Tuesday, December 01, 2009

Culture of Patriarchy Observation

I had the pleasure of attending two CPE seminars within the past 30 days; both sponsored by the same organization:

The first, a tax planning and wealth preservation seminar, was strongly attended; with 70% of the attendees male. Almost all of the attendees regardless of gender were wearing a business suit.

The second, a 1099 and W2 preparation seminar, was sparsely attended with at least 70% of the attendees female. The only attendees wearing a business suit at this event were the seminar sponsors and me. (No it was not a Friday.)

In the eighties, my friend Laura earned a masters degree in tax. She likes to tell stories about being the only woman in her tax classes and subsequently at CPE tax seminars. (She is also the first person to say that the glass ceiling still exists.) I must say, I was surprised and disappointed to see how few women attended the tax planning and wealth preservation seminar. Obviously, males donning a power suit continue to manage the money and wealth in the Milwaukee area while the women continue to perform the grunt work.


  1. Savvy, I have found all of your posts on this subject fascinating. I wonder, though, sometimes, about how and why the glass ceiling exists. I think it should be taken into account just a bit that perhaps some women are attending the "grunt work" seminars because that's work they enjoy, or perhaps work that can be done more easily part-time.

    I am way out of my depth here, as I do not work in the financial field. But I am an educated (master's degree) woman who often did grunt work in my field (libraries) because it was work I enjoyed and work that allowed me to put in time, get a decent paycheck, and then go home to where my real life was. I was often told to apply for management stuff, but I couldn't stay far enough away from that: sit around in meetings, and do so wearing more "professional" clothing? God, no thanks.

    I'll admit having this attitude has never made me wealthy. But just because a certain job might be less prestigious or less well-paid, does that make it unworthy of respect? I never thought so. I sometimes wonder if perhaps the genders don't differ in the types of work they prefer--maybe (some) women like to DO, get their hands dirty, knock through some concrete tasks, while (some) men prefer to dress up in suits, attend meetings, and put in long hours at the office.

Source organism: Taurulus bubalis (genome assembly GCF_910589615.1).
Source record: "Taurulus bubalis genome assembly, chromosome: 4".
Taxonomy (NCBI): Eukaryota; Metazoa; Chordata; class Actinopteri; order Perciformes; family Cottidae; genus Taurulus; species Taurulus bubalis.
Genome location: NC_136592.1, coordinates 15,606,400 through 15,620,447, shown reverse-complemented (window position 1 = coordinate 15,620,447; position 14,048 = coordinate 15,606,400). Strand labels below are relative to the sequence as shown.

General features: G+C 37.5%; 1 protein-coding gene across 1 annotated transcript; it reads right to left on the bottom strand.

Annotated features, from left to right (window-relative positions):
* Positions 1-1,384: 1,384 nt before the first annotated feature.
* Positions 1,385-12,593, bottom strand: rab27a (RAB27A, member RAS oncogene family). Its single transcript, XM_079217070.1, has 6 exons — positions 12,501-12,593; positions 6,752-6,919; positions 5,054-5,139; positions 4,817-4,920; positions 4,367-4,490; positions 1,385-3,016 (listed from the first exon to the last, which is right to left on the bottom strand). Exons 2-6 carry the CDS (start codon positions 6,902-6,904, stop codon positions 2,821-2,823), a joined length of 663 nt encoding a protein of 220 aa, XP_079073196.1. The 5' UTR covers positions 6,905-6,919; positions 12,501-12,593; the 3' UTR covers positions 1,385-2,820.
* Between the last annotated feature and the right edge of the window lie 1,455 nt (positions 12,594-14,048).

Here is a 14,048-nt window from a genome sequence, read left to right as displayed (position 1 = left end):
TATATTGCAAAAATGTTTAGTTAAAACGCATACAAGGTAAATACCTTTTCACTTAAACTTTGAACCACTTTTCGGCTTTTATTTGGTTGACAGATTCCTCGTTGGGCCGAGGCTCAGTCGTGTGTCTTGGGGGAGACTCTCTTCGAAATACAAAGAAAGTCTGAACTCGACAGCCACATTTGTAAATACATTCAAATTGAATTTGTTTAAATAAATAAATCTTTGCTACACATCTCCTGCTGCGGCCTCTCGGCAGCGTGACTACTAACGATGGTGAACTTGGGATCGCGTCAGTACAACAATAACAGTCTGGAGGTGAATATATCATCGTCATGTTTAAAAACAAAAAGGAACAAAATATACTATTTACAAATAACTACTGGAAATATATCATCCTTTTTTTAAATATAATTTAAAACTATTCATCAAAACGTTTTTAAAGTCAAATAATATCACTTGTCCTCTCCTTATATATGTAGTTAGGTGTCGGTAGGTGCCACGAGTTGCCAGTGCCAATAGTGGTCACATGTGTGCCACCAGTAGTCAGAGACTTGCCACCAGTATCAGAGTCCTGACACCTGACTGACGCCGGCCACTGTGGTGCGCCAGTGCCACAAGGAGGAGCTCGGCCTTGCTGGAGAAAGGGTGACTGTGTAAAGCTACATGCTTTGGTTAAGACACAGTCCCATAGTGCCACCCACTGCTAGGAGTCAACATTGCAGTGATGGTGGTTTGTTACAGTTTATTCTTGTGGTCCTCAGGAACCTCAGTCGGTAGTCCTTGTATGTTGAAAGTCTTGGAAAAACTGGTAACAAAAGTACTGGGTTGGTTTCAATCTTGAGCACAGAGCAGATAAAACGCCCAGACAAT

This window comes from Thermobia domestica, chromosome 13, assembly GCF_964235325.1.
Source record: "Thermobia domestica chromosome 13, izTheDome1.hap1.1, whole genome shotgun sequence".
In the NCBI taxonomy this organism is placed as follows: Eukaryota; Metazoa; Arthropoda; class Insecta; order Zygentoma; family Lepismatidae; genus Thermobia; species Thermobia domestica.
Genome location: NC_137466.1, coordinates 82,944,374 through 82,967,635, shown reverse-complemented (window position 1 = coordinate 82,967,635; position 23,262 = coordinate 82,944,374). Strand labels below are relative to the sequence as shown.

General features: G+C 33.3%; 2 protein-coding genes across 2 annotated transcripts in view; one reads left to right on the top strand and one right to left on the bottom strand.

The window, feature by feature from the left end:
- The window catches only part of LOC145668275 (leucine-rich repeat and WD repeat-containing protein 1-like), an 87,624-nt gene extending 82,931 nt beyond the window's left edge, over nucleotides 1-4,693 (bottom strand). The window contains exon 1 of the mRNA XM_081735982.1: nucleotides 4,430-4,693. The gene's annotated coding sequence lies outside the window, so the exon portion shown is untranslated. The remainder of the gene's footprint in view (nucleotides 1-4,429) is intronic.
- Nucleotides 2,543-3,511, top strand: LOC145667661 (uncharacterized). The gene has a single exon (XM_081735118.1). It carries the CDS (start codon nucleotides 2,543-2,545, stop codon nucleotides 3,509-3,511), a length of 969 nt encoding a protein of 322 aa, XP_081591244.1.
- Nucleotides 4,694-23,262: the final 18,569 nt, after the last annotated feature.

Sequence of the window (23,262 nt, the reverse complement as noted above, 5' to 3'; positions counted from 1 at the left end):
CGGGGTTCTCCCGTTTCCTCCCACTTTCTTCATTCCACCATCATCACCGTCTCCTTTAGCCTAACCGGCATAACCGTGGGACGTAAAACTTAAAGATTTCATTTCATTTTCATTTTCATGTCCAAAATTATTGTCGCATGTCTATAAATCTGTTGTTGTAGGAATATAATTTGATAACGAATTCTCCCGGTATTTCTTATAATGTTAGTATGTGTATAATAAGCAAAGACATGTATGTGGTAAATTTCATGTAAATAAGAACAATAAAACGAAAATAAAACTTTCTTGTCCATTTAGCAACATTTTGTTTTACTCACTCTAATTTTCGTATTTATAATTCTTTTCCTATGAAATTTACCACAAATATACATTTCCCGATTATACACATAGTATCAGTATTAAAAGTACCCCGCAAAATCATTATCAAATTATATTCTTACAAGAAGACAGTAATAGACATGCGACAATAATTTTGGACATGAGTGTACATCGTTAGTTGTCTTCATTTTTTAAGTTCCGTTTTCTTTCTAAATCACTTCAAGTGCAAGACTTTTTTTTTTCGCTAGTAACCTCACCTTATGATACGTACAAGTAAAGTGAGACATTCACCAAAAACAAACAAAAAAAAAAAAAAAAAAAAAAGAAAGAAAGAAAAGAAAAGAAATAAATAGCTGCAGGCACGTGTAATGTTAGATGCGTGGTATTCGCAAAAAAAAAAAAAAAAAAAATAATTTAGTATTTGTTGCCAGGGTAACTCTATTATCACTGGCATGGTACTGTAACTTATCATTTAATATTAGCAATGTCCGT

I'm stereotyping widely, of course, but I always just have the feeling there's some issues we're not addressing in these discussions of different types of people in the workplace.

  2. CR,
    You’ve brought up some interesting points. I agree many employees both male and female work in non-management positions because they enjoy the work and don’t want the hassle of management. My husband is one of them; he is also a strong proponent of me finding a non-management position; I am an accounting manager. I must say he does seem to enjoy his work and is more content with his life than I am with mine.

    In actuality, I think the gender disparity between the two seminars occurred because the tax planning/wealth management audience consisted of CFO’s and company owners in their fifties to seventies. For this age group, men most likely still manage the company and family finances. The 1099 seminar was attended by mostly females because this function is usually performed by an accounts payable employee. Typically A/P clerks are one of the lowest paid positions in an accounting department. Males do not typically work in this capacity because they seek out higher paid accounting positions.

    The glass ceiling comes into play when two equally qualified employees apply for the same position and the male is selected based solely on his gender. Whether this really occurs I am not sure. I do know my friend Laura thinks it does and so does my friend Kate who I wrote about previously.

    But it is this sentence that I haven’t been able to stop thinking about all week:

    Just because a certain job might be less prestigious or less well-paid, does that make it unworthy of respect?

    I like it so much I have to write about it in my next post.

  3. Laura8:32 PM

    I believe the gender discrepancy occurred because women have been the ones who have dropped out of the workforce for care giving reasons whether its children or elder parents. Preparing 1099's and W'2 are more routine work and focus on a narrow area of tax whereas wealth management and tax planning require a larger knowledge base plus they rely more heavily on relationship building.

  4. I know this isn't really on topic to your post, but it reminded me of my last few years of getting my tax CPE. I observed much the same phenomenon, the vast majority of participants were men.

    But what I really noticed about this group of men was that they looked SO old (not to mention stereotypically accountant-ish--I know you know what I mean). It just made me wonder whether tax season after tax season is aging accountants faster than other professions!

  5. Syd,
    Yes I know what you mean and I'm sure you are correct; I couldn't work 70 hours a week during tax season year after year and stay healthy. I worked long hours when I was younger and have no desire to go back to that. Once you get a life it is hard to give it up.

    I have a colleague who is 57 and has been working as a tax accountant in public accounting for the past 13 years. She admits each tax season is a greater struggle both mentally and physically than the year before. She’d love to quit, but with a husband laid off and two kids in college she can’t.